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Old 6th February 2013, 10:55 PM   #15
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I will try to draw you a schematic. I haven't got one as all of my work is in my head.
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Old 6th February 2013, 10:58 PM   #16
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Quote:
Originally Posted by portreathbeach View Post
Hi, just quickly put a basic schematic together. I haven't put any values of components on, it's just an idea:

Click the image to open in full size.

Now I know that this will give me two separate PSUs, which will be handy for when I want 2 different voltages to test with, but could I use a switch that can connect +V2 and 0V1 together to give me a +v - 0 -ve supply? If so, I think it would be good to have a 3 pos switch, 1 position would link +V2 and 0V1, the middle position would leave everything as it is and the last position would link 0V1 and 0V2 for a common 0 on both supplies. Any thoughts?

I also thought I would use a PIC microprocessor so I could show volts and amps of each output. If I were to put a high wattage resistor in series with each output and take a wire from each side of the resistor to the + and - of an OpAmp, I could then use the output of this through a voltage divider into the PIC and calculate the current. The problem is, if I use a single PIC for this, when I have the 2 supplies in series (+V2 connected to 0V1) I would have a problem with connecting the PIC ground pin. Maybe I would need a separate PIC for each PSU.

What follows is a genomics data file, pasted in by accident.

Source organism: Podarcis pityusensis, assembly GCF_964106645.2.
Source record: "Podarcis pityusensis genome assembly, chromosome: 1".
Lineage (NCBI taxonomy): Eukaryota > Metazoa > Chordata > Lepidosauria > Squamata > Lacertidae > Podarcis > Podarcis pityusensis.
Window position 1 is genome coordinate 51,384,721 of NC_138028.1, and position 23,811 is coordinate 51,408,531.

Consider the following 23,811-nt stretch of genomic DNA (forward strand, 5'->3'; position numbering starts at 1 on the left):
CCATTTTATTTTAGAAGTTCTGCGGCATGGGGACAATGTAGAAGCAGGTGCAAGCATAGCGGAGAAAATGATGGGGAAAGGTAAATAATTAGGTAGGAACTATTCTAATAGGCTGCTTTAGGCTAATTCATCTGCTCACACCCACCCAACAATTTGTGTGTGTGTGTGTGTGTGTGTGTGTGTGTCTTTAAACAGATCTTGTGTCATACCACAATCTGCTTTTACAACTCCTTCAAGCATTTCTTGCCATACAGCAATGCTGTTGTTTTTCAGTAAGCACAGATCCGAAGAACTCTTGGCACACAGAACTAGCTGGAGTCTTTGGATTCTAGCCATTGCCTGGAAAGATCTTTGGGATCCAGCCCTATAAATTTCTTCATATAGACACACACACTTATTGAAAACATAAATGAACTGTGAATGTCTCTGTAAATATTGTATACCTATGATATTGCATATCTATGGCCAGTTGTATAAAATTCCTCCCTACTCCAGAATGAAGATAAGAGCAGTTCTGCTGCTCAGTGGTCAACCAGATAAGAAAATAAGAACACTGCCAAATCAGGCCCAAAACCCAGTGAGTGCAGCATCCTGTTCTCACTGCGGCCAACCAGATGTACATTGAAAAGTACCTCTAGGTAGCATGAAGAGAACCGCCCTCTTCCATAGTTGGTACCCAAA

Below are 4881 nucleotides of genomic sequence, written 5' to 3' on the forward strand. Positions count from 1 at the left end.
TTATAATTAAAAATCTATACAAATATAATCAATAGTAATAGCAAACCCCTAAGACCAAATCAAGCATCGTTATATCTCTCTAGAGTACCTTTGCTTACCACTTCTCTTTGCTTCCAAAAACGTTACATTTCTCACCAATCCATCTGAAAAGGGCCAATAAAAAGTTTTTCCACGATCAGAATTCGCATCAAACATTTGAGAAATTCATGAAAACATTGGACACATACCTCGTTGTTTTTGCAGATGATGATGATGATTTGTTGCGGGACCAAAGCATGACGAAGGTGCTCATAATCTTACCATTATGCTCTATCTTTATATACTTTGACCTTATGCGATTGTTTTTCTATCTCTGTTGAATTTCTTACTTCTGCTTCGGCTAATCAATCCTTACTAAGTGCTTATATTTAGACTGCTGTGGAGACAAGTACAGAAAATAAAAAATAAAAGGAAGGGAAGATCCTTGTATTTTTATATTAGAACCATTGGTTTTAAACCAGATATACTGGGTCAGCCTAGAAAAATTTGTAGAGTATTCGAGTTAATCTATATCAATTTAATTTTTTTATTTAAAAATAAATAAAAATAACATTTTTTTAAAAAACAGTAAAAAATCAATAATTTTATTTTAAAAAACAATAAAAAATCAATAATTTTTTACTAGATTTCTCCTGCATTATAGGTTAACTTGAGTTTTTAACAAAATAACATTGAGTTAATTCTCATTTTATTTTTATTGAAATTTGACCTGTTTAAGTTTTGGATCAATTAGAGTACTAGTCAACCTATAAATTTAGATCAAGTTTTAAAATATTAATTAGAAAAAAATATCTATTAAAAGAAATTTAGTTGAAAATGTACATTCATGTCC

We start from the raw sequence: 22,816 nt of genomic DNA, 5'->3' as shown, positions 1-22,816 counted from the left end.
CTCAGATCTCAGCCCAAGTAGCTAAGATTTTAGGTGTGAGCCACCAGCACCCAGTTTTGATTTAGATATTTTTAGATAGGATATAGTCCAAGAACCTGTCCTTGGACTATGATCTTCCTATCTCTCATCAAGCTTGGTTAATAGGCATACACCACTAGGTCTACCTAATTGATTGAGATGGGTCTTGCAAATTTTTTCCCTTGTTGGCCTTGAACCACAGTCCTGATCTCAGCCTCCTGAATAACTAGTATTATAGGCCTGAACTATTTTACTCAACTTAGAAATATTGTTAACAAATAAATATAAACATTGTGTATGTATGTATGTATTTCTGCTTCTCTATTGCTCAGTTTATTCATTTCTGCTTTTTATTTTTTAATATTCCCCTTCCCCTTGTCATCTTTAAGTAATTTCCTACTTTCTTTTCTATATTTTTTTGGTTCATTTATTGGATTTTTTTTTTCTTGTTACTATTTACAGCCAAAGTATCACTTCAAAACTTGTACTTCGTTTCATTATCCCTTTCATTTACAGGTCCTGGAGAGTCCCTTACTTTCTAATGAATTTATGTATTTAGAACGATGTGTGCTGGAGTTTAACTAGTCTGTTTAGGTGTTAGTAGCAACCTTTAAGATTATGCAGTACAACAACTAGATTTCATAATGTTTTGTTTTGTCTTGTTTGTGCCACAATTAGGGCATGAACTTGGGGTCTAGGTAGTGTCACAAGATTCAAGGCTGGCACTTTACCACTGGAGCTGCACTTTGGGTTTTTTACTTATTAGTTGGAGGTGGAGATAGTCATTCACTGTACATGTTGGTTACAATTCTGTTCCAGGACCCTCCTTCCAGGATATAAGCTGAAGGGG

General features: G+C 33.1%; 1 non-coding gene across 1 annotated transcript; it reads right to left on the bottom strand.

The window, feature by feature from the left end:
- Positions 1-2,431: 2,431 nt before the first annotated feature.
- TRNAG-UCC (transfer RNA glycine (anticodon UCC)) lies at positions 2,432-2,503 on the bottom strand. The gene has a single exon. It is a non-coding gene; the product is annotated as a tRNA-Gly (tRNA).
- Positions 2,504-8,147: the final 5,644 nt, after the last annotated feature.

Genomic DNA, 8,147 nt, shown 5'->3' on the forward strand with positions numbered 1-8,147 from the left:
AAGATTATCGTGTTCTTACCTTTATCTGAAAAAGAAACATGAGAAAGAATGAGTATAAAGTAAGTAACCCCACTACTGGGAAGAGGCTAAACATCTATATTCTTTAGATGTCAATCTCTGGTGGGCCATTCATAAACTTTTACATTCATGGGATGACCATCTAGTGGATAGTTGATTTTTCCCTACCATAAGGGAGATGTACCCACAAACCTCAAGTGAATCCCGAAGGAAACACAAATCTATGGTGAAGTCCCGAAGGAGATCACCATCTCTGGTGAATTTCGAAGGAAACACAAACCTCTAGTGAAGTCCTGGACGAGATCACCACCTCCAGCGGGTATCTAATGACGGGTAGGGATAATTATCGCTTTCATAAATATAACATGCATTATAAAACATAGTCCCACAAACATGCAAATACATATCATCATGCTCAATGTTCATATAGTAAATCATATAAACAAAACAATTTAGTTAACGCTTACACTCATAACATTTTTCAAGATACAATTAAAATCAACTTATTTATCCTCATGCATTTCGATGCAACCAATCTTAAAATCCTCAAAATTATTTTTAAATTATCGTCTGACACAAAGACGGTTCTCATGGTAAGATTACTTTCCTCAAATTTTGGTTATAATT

Why not use a Volt Meter and Ammeter on each output?????
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Old 6th February 2013, 11:01 PM   #17
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Don't forget to add a 1N4003 diode reversed bias across pins 3 and 2 of the LM317. It will stop it from being killed!
To aquire more current, feed the +V1 and +V2 outputs directly to the base of a high power NPN transistor. And again protect it with a diode.

Last edited by JonSnell Electronic; 6th February 2013 at 11:03 PM. Reason: Extra info
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Old 6th February 2013, 11:04 PM   #18
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Yes, I suppose that would be a much simpler way. I was actually just looking of eBay and saw these:

DC0-10A Ampere LED Amp Panel Meter 3Bit Display No Need Shunt Digital Ammeter | eBay

and

0.56" Digital Voltmeter Green LED Panel 3/2-Wires DC 0-100V 4-30V Power Monitor | eBay

That would work nicely I think, and they are pretty cheap too!
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Old 6th February 2013, 11:18 PM   #19
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Thanks Harleyjon. Most power supplies have a current limiting potentiometer, I notice that the LM317 can be wired for a constant current source, so would it be possible to use one to adjust the voltage (as in the schematic I posted) and another in series with the output in the 'constant current' configuration to give me what I want. If so, how do you calculate the power it has to dissipate? Also, if I can use an LM317 in my PSU in constant current configuration, could I use a potentiometer (of a high enough wattage) so I could use it as a current limiter? Sorry for all the questions
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Last edited by portreathbeach; 6th February 2013 at 11:47 PM.
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Old 7th February 2013, 01:27 AM   #20
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Quote:
configuration to give me what I want
You should probably make a list of exactly what you want from your bench supply. It will make things easier. For example, if you want the LM317 circuit to adjust down to 0V you'll need to bias the adjust pin with a negative voltage.